Spotify’s global head of hip-hop Tuma Basa may run the playlist every rapper wants to be on – RapCaviar – but in an interview with Billboard he has batted away suggestions that he’s a gatekeeper.
“I’m not a gatekeeper. I don’t want to be called that. I feel like the gatekeeper era is over,” said Basa.
“The gatekeeper era is the past, when magazine editors, A&Rs, program directors, they all could determine people’s lives and everything. I consider myself a facilitator. My job is not a bouncer to keep people out or to kick people out, it’s to get people in. It’s to get the right people in and to keep the party popping.”
In the interview, Basa talked about using Spotify’s internal data to spot “BS” when people are fibbing about an artist’s momentum, and suggests that key to a successful pitch is “What’s the story? Where is this coming from? Who’s the crowd, what kind of momentum, what stage of the life cycle is it at?”.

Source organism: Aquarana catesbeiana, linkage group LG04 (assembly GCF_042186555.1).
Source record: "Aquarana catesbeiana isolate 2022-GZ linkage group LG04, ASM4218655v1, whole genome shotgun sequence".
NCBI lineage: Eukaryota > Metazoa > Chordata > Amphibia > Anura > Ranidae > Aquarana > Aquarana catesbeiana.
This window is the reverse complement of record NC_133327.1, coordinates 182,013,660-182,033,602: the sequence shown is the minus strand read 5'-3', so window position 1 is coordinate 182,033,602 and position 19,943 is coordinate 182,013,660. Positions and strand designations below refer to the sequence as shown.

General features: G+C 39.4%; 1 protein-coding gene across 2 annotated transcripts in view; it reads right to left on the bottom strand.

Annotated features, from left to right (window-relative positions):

He also encouraged artists and labels to build their own playlists. “I tell them, go build a story, go build a playlist on Spotify. Use our platform to build a following and for us to see the traction,” said Basa.
“I would encourage all the people on the outside to get on Spotify, build these playlists, build followings on playlists, the same way you would build a following on Instagram or build a following on Twitter.”
Although with Spotify’s recommendations still focusing on in-house playlists, those artist efforts will likely have to be discovered off-Spotify too.